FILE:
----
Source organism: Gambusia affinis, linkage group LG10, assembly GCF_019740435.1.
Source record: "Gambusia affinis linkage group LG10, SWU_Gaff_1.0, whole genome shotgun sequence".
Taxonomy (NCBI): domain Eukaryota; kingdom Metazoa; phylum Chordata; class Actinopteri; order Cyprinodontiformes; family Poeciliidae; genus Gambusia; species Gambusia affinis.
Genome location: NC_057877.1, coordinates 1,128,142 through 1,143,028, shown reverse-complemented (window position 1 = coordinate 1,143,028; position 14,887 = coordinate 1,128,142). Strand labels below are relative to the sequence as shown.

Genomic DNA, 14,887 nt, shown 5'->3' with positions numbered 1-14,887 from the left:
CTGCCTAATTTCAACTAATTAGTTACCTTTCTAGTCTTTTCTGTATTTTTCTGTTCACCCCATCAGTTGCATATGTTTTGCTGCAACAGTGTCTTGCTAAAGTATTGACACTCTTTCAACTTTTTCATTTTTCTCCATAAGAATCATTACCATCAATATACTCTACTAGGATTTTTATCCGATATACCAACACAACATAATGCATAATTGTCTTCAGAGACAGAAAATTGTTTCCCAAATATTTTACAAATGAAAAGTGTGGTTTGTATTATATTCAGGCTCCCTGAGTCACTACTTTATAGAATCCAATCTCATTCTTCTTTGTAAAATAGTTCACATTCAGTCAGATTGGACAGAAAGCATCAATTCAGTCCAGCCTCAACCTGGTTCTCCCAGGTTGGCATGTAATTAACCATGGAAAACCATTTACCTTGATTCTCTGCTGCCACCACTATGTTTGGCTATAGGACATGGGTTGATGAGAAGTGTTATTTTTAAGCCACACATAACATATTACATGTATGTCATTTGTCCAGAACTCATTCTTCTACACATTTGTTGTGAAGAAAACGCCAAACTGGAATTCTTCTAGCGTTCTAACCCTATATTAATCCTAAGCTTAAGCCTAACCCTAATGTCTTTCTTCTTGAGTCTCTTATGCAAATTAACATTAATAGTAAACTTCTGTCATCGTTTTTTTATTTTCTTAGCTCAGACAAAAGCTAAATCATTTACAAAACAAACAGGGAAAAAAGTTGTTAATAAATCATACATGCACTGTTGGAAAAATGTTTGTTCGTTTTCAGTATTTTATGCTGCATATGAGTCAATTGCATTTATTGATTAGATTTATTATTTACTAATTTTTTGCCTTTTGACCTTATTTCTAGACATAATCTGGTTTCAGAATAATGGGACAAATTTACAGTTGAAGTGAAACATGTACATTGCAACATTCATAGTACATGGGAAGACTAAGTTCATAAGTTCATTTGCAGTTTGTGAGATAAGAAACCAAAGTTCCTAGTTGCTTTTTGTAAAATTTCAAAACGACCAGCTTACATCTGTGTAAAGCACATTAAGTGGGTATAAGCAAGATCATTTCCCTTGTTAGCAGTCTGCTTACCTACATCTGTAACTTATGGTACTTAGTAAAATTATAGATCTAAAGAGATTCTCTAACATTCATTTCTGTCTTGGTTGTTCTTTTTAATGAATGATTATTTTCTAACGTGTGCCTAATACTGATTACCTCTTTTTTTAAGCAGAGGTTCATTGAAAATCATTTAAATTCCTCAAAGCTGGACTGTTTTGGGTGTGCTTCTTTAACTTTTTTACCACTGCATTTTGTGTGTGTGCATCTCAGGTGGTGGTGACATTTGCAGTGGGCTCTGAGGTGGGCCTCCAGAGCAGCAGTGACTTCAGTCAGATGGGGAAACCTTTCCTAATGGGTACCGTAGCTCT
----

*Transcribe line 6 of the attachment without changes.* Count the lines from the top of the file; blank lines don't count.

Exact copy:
CTGCCTAATTTCAACTAATTAGTTACCTTTCTAGTCTTTTCTGTATTTTTCTGTTCACCCCATCAGTTGCATATGTTTTGCTGCAACAGTGTCTTGCTAAAGTATTGACACTCTTTCAACTTTTTCATTTTTCTCCATAAGAATCATTACCATCAATATACTCTACTAGGATTTTTATCCGATATACCAACACAACATAATGCATAATTGTCTTCAGAGACAGAAAATTGTTTCCCAAATATTTTACAAATGAAAAGTGTGGTTTGTATTATATTCAGGCTCCCTGAGTCACTACTTTATAGAATCCAATCTCATTCTTCTTTGTAAAATAGTTCACATTCAGTCAGATTGGACAGAAAGCATCAATTCAGTCCAGCCTCAACCTGGTTCTCCCAGGTTGGCATGTAATTAACCATGGAAAACCATTTACCTTGATTCTCTGCTGCCACCACTATGTTTGGCTATAGGACATGGGTTGATGAGAAGTGTTATTTTTAAGCCACACATAACATATTACATGTATGTCATTTGTCCAGAACTCATTCTTCTACACATTTGTTGTGAAGAAAACGCCAAACTGGAATTCTTCTAGCGTTCTAACCCTATATTAATCCTAAGCTTAAGCCTAACCCTAATGTCTTTCTTCTTGAGTCTCTTATGCAAATTAACATTAATAGTAAACTTCTGTCATCGTTTTTTTATTTTCTTAGCTCAGACAAAAGCTAAATCATTTACAAAACAAACAGGGAAAAAAGTTGTTAATAAATCATACATGCACTGTTGGAAAAATGTTTGTTCGTTTTCAGTATTTTATGCTGCATATGAGTCAATTGCATTTATTGATTAGATTTATTATTTACTAATTTTTTGCCTTTTGACCTTATTTCTAGACATAATCTGGTTTCAGAATAATGGGACAAATTTACAGTTGAAGTGAAACATGTACATTGCAACATTCATAGTACATGGGAAGACTAAGTTCATAAGTTCATTTGCAGTTTGTGAGATAAGAAACCAAAGTTCCTAGTTGCTTTTTGTAAAATTTCAAAACGACCAGCTTACATCTGTGTAAAGCACATTAAGTGGGTATAAGCAAGATCATTTCCCTTGTTAGCAGTCTGCTTACCTACATCTGTAACTTATGGTACTTAGTAAAATTATAGATCTAAAGAGATTCTCTAACATTCATTTCTGTCTTGGTTGTTCTTTTTAATGAATGATTATTTTCTAACGTGTGCCTAATACTGATTACCTCTTTTTTTAAGCAGAGGTTCATTGAAAATCATTTAAATTCCTCAAAGCTGGACTGTTTTGGGTGTGCTTCTTTAACTTTTTTACCACTGCATTTTGTGTGTGTGCATCTCAGGTGGTGGTGACATTTGCAGTGGGCTCTGAGGTGGGCCTCCAGAGCAGCAGTGACTTCAGTCAGATGGGGAAACCTTTCCTAATGGGTACCGTAGCTCT